Finally you can use VMWare fusion software to run Windows and hence Windows applications on an Apple Macintosh. Windows runs on a 'virtual' machine on the Apple Macintosh and behaves just like an ordinary Windows computer. When in your virtual machine you bypass most of the MAC OS and so Voice Over and Zoom no longer work. Instead you have to install a Windows screen reader or screen magnifier on your Windows virtual machine. A great advantage of running Windows in a virtual machine is that you can share files and folders between Windows and Macintosh and can even use cut and paste to move data between Windows and Macintosh.

The latest version of MAC OS (10.8 Mountain Lion) includes a built-in dictation facility which you can use whenever you would otherwise have used a keyboard. Your computer sends the sound file containing your speech to an Apple server which in turn converts your speech into text. You thus need an internet connection to use this dictation facility.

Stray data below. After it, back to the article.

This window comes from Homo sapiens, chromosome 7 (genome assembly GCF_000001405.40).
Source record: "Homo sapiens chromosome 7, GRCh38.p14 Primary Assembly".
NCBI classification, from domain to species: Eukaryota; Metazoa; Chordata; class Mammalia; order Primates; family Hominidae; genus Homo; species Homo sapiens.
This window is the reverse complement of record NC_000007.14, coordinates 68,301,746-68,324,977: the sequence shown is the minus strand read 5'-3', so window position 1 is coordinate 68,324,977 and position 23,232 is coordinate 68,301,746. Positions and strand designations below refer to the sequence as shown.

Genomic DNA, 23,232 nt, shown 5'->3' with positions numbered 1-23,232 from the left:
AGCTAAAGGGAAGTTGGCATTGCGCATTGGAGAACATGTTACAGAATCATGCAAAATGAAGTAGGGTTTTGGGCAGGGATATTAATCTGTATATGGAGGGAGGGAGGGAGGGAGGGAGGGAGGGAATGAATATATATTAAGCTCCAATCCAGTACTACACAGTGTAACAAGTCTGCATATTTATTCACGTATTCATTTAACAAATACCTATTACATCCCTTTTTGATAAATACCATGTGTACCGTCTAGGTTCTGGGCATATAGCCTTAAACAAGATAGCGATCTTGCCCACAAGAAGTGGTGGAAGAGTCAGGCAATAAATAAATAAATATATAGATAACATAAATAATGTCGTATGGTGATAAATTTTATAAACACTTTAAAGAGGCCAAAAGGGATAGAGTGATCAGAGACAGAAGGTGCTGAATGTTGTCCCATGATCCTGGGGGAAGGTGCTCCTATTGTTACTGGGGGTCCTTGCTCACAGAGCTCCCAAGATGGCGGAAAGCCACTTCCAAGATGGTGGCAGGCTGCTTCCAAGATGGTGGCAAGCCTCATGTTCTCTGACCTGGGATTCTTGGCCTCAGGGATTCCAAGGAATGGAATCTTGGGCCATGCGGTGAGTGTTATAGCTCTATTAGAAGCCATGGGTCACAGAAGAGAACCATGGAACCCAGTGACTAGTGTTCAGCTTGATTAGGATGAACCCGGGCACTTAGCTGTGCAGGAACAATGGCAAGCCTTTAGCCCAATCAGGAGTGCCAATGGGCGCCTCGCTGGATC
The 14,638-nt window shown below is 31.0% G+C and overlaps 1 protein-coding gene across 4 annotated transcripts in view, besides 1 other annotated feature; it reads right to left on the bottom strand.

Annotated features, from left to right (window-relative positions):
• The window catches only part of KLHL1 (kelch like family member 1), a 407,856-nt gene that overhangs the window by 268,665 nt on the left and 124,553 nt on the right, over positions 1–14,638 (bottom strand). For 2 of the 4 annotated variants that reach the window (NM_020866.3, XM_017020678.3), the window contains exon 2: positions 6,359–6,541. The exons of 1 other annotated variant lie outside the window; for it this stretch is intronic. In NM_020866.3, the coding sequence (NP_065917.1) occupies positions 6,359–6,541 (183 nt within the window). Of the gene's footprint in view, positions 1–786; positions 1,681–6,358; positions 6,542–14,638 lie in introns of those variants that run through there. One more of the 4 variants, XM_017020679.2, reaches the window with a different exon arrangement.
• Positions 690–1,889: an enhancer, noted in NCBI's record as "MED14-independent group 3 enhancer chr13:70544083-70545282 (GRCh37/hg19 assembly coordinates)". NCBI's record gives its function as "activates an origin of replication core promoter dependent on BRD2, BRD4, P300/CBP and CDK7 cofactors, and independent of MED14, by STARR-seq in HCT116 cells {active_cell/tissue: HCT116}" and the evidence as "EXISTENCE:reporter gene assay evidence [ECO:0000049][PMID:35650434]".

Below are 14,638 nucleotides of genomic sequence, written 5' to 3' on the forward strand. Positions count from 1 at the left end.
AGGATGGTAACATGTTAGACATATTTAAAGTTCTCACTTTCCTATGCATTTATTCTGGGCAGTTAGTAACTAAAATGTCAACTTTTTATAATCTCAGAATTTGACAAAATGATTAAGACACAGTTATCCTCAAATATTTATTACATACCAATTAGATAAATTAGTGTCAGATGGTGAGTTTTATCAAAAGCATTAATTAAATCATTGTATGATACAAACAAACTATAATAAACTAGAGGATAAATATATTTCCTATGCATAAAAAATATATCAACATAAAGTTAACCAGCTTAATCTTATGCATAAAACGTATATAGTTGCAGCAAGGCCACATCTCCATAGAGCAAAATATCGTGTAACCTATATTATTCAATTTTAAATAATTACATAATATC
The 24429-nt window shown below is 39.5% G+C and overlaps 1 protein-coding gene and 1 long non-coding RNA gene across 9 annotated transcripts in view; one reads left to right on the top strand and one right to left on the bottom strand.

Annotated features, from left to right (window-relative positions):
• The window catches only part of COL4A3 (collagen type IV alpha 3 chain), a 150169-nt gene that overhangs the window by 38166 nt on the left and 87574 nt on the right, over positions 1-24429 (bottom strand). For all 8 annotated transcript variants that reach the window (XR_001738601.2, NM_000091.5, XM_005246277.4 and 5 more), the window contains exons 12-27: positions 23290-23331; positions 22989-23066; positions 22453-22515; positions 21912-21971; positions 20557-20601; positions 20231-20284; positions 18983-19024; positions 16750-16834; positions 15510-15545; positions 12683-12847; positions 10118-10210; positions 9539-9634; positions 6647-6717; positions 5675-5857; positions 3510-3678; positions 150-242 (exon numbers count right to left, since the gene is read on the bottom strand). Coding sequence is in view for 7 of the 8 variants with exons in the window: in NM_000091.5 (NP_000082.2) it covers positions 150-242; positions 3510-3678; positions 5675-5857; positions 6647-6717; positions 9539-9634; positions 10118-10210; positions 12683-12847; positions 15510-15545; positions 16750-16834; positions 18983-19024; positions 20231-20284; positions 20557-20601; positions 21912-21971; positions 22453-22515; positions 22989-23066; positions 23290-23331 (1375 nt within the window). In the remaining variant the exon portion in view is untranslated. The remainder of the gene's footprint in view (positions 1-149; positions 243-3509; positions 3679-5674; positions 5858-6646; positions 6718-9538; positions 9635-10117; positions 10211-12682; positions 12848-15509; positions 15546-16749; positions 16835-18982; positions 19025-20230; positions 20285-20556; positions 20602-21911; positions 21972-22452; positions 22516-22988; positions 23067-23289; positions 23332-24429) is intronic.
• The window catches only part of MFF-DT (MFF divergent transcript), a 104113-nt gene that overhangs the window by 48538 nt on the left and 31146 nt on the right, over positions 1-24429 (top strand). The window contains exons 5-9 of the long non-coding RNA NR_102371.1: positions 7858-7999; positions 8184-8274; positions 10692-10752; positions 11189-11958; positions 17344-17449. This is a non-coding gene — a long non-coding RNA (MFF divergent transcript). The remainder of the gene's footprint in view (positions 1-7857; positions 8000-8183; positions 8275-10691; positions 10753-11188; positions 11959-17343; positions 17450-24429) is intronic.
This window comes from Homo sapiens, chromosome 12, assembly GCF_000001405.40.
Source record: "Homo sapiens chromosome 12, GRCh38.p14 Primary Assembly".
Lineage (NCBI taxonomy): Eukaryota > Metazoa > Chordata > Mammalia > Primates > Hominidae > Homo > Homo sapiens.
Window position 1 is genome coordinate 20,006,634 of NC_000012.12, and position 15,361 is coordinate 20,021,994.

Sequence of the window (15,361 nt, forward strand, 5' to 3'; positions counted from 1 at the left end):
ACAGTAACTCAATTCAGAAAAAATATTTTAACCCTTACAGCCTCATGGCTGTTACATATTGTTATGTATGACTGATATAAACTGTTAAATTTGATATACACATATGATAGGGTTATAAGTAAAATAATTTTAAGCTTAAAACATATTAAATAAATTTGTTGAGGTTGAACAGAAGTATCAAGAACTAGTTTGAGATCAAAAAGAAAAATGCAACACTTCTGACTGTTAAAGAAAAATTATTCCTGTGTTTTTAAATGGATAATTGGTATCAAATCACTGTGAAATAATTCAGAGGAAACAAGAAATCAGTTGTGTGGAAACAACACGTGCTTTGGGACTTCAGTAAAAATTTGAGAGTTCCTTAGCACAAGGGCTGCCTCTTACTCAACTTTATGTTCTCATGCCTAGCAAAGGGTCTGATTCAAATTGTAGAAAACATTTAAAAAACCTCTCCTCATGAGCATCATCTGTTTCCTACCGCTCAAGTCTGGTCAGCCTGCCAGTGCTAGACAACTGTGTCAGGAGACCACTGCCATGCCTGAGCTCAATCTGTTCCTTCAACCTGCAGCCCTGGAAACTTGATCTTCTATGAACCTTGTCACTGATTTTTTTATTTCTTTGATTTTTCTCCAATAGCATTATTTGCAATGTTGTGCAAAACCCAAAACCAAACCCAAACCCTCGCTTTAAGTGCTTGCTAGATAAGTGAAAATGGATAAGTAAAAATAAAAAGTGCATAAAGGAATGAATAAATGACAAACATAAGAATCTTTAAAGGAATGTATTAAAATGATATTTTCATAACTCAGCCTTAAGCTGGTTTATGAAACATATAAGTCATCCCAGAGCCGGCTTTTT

You can use the Apple Magic Trackpad with your Apple Macintosh computer as an alternative to a mouse.YOu can use gestures such as tapping and swiping with one, two or three fingers on the track pad to operate your computer. Apple Macintosh Laptop computers have a built-in equivalent of this track pad.

It is very easy to buy and install new applications onto your Apple Macintosh. the Mac App Store contains thousands of applications which you can download and install with a single command. Many of these applications cost only a few pounds or are even free. the Apple software update facility lets you check the currency of both your Mac OS and of any applications you have downloaded from the Mac App Store, and then lets you easily install any necessary updates.

The Apple iPad